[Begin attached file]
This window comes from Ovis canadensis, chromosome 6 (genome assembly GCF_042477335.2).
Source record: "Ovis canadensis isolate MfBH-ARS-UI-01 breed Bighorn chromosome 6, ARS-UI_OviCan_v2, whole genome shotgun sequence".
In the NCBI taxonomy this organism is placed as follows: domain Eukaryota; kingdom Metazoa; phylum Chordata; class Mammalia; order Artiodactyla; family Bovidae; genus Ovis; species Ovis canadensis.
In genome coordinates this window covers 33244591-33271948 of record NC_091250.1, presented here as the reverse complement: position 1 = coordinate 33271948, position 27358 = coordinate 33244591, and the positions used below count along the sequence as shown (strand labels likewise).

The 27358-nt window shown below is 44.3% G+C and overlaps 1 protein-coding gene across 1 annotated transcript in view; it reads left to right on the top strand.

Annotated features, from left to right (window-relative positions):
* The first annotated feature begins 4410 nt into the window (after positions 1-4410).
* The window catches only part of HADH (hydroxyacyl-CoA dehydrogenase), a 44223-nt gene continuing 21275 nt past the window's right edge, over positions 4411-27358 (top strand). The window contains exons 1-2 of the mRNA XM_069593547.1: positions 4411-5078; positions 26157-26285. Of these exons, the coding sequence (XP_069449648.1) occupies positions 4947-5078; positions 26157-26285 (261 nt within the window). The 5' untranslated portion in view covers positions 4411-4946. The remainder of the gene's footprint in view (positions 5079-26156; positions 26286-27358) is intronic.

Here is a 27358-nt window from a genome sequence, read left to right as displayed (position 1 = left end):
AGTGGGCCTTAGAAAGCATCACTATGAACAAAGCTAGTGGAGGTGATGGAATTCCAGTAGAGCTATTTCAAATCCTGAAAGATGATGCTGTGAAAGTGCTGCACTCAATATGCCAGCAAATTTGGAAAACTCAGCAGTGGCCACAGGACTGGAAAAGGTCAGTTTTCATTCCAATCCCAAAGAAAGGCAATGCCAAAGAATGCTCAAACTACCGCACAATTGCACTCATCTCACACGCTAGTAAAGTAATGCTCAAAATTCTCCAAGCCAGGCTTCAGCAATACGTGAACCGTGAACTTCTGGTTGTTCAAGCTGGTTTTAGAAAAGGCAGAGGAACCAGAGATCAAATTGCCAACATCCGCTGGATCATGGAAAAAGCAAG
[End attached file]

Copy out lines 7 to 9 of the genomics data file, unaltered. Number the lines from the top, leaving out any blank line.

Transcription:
* The first annotated feature begins 4410 nt into the window (after positions 1-4410).
* The window catches only part of HADH (hydroxyacyl-CoA dehydrogenase), a 44223-nt gene continuing 21275 nt past the window's right edge, over positions 4411-27358 (top strand). The window contains exons 1-2 of the mRNA XM_069593547.1: positions 4411-5078; positions 26157-26285. Of these exons, the coding sequence (XP_069449648.1) occupies positions 4947-5078; positions 26157-26285 (261 nt within the window). The 5' untranslated portion in view covers positions 4411-4946. The remainder of the gene's footprint in view (positions 5079-26156; positions 26286-27358) is intronic.

Here is a 27358-nt window from a genome sequence, read left to right as displayed (position 1 = left end):